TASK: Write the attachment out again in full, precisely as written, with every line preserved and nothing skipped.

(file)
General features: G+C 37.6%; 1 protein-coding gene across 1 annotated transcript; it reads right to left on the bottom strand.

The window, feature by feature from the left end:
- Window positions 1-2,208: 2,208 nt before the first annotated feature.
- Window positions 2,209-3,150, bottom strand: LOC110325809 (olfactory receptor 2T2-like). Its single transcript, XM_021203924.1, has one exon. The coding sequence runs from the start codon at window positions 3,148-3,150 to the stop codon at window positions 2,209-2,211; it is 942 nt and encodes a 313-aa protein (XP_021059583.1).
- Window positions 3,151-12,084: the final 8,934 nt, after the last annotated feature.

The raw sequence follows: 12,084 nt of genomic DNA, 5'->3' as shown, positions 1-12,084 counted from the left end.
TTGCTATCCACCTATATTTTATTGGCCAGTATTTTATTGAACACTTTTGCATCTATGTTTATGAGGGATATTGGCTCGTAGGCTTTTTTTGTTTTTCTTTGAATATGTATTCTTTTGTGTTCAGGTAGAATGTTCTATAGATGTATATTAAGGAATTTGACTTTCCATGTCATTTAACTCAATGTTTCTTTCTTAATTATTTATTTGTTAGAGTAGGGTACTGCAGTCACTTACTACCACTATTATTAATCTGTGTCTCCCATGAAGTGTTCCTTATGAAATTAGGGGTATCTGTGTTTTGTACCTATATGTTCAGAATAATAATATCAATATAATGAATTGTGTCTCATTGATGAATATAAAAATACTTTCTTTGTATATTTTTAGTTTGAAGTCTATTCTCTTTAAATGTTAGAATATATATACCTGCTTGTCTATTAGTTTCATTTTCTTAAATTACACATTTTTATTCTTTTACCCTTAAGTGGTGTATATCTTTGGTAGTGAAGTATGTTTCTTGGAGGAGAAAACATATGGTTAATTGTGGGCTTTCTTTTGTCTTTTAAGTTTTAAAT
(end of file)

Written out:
General features: G+C 37.6%; 1 protein-coding gene across 1 annotated transcript; it reads right to left on the bottom strand.

The window, feature by feature from the left end:
- Window positions 1-2,208: 2,208 nt before the first annotated feature.
- Window positions 2,209-3,150, bottom strand: LOC110325809 (olfactory receptor 2T2-like). Its single transcript, XM_021203924.1, has one exon. The coding sequence runs from the start codon at window positions 3,148-3,150 to the stop codon at window positions 2,209-2,211; it is 942 nt and encodes a 313-aa protein (XP_021059583.1).
- Window positions 3,151-12,084: the final 8,934 nt, after the last annotated feature.

The raw sequence follows: 12,084 nt of genomic DNA, 5'->3' as shown, positions 1-12,084 counted from the left end.
TTGCTATCCACCTATATTTTATTGGCCAGTATTTTATTGAACACTTTTGCATCTATGTTTATGAGGGATATTGGCTCGTAGGCTTTTTTTGTTTTTCTTTGAATATGTATTCTTTTGTGTTCAGGTAGAATGTTCTATAGATGTATATTAAGGAATTTGACTTTCCATGTCATTTAACTCAATGTTTCTTTCTTAATTATTTATTTGTTAGAGTAGGGTACTGCAGTCACTTACTACCACTATTATTAATCTGTGTCTCCCATGAAGTGTTCCTTATGAAATTAGGGGTATCTGTGTTTTGTACCTATATGTTCAGAATAATAATATCAATATAATGAATTGTGTCTCATTGATGAATATAAAAATACTTTCTTTGTATATTTTTAGTTTGAAGTCTATTCTCTTTAAATGTTAGAATATATATACCTGCTTGTCTATTAGTTTCATTTTCTTAAATTACACATTTTTATTCTTTTACCCTTAAGTGGTGTATATCTTTGGTAGTGAAGTATGTTTCTTGGAGGAGAAAACATATGGTTAATTGTGGGCTTTCTTTTGTCTTTTAAGTTTTAAAT